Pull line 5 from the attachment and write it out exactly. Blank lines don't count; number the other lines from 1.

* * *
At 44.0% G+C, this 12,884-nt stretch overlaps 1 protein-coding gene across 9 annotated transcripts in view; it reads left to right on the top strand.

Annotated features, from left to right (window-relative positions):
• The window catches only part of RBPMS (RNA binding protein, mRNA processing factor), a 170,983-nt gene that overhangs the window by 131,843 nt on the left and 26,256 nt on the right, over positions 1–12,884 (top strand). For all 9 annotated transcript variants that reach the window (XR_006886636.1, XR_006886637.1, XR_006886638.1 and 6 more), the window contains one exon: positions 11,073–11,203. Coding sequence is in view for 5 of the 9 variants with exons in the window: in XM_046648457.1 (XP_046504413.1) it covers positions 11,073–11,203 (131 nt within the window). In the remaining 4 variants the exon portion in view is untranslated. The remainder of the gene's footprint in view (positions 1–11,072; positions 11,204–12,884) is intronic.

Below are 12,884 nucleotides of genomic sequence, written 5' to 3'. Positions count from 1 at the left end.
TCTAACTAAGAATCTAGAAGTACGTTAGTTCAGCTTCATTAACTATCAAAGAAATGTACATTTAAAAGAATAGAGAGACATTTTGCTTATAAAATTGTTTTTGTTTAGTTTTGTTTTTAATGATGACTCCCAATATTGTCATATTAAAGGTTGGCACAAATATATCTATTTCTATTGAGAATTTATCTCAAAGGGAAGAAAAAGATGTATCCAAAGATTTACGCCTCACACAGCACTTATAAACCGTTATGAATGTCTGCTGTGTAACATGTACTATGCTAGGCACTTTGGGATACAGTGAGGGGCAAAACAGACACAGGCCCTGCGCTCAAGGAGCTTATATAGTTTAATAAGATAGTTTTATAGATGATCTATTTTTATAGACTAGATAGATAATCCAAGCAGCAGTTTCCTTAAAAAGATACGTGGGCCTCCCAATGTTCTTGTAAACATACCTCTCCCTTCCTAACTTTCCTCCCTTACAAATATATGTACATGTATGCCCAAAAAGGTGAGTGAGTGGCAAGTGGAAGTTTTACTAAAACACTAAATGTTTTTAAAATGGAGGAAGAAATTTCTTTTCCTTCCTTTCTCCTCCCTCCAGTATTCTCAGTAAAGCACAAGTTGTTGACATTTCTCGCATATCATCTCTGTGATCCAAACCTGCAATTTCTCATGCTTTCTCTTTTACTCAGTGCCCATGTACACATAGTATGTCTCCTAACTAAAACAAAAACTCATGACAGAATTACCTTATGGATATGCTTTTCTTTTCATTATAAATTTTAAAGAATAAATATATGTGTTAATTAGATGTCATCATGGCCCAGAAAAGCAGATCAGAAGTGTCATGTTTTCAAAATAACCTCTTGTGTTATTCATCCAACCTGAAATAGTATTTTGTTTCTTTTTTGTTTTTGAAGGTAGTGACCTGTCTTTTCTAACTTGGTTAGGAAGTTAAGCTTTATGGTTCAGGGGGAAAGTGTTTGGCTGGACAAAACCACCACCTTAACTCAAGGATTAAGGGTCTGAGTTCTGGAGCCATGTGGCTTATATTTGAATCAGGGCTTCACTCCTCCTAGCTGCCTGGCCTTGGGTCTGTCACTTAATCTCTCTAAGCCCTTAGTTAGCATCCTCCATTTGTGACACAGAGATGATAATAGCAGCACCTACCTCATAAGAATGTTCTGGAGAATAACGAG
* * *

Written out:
TCTAACTAAGAATCTAGAAGTACGTTAGTTCAGCTTCATTAACTATCAAAGAAATGTACATTTAAAAGAATAGAGAGACATTTTGCTTATAAAATTGTTTTTGTTTAGTTTTGTTTTTAATGATGACTCCCAATATTGTCATATTAAAGGTTGGCACAAATATATCTATTTCTATTGAGAATTTATCTCAAAGGGAAGAAAAAGATGTATCCAAAGATTTACGCCTCACACAGCACTTATAAACCGTTATGAATGTCTGCTGTGTAACATGTACTATGCTAGGCACTTTGGGATACAGTGAGGGGCAAAACAGACACAGGCCCTGCGCTCAAGGAGCTTATATAGTTTAATAAGATAGTTTTATAGATGATCTATTTTTATAGACTAGATAGATAATCCAAGCAGCAGTTTCCTTAAAAAGATACGTGGGCCTCCCAATGTTCTTGTAAACATACCTCTCCCTTCCTAACTTTCCTCCCTTACAAATATATGTACATGTATGCCCAAAAAGGTGAGTGAGTGGCAAGTGGAAGTTTTACTAAAACACTAAATGTTTTTAAAATGGAGGAAGAAATTTCTTTTCCTTCCTTTCTCCTCCCTCCAGTATTCTCAGTAAAGCACAAGTTGTTGACATTTCTCGCATATCATCTCTGTGATCCAAACCTGCAATTTCTCATGCTTTCTCTTTTACTCAGTGCCCATGTACACATAGTATGTCTCCTAACTAAAACAAAAACTCATGACAGAATTACCTTATGGATATGCTTTTCTTTTCATTATAAATTTTAAAGAATAAATATATGTGTTAATTAGATGTCATCATGGCCCAGAAAAGCAGATCAGAAGTGTCATGTTTTCAAAATAACCTCTTGTGTTATTCATCCAACCTGAAATAGTATTTTGTTTCTTTTTTGTTTTTGAAGGTAGTGACCTGTCTTTTCTAACTTGGTTAGGAAGTTAAGCTTTATGGTTCAGGGGGAAAGTGTTTGGCTGGACAAAACCACCACCTTAACTCAAGGATTAAGGGTCTGAGTTCTGGAGCCATGTGGCTTATATTTGAATCAGGGCTTCACTCCTCCTAGCTGCCTGGCCTTGGGTCTGTCACTTAATCTCTCTAAGCCCTTAGTTAGCATCCTCCATTTGTGACACAGAGATGATAATAGCAGCACCTACCTCATAAGAATGTTCTGGAGAATAACGAG